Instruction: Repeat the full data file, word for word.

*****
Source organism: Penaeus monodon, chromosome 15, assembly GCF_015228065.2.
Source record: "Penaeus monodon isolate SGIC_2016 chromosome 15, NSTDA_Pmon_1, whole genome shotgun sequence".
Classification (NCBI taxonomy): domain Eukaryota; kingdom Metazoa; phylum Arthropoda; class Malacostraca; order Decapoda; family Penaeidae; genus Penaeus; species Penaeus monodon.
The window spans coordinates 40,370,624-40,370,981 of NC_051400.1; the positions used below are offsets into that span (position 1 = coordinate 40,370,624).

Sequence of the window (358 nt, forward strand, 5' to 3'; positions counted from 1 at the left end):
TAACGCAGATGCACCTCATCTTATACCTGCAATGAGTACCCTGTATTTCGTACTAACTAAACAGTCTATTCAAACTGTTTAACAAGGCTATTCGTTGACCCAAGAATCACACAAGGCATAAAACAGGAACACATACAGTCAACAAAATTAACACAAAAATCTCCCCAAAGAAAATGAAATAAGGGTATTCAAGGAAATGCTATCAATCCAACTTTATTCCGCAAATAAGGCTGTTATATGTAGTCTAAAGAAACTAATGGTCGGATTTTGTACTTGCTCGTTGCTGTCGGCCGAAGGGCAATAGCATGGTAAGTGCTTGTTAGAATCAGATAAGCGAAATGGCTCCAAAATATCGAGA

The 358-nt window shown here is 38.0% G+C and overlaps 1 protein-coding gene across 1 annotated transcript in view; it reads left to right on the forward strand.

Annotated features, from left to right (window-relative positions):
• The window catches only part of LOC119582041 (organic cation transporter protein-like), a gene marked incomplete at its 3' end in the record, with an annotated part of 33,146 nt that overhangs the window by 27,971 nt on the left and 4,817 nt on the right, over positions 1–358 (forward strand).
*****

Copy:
Source organism: Penaeus monodon, chromosome 15, assembly GCF_015228065.2.
Source record: "Penaeus monodon isolate SGIC_2016 chromosome 15, NSTDA_Pmon_1, whole genome shotgun sequence".
Classification (NCBI taxonomy): domain Eukaryota; kingdom Metazoa; phylum Arthropoda; class Malacostraca; order Decapoda; family Penaeidae; genus Penaeus; species Penaeus monodon.
The window spans coordinates 40,370,624-40,370,981 of NC_051400.1; the positions used below are offsets into that span (position 1 = coordinate 40,370,624).

Sequence of the window (358 nt, forward strand, 5' to 3'; positions counted from 1 at the left end):
TAACGCAGATGCACCTCATCTTATACCTGCAATGAGTACCCTGTATTTCGTACTAACTAAACAGTCTATTCAAACTGTTTAACAAGGCTATTCGTTGACCCAAGAATCACACAAGGCATAAAACAGGAACACATACAGTCAACAAAATTAACACAAAAATCTCCCCAAAGAAAATGAAATAAGGGTATTCAAGGAAATGCTATCAATCCAACTTTATTCCGCAAATAAGGCTGTTATATGTAGTCTAAAGAAACTAATGGTCGGATTTTGTACTTGCTCGTTGCTGTCGGCCGAAGGGCAATAGCATGGTAAGTGCTTGTTAGAATCAGATAAGCGAAATGGCTCCAAAATATCGAGA

The 358-nt window shown here is 38.0% G+C and overlaps 1 protein-coding gene across 1 annotated transcript in view; it reads left to right on the forward strand.

Annotated features, from left to right (window-relative positions):
• The window catches only part of LOC119582041 (organic cation transporter protein-like), a gene marked incomplete at its 3' end in the record, with an annotated part of 33,146 nt that overhangs the window by 27,971 nt on the left and 4,817 nt on the right, over positions 1–358 (forward strand).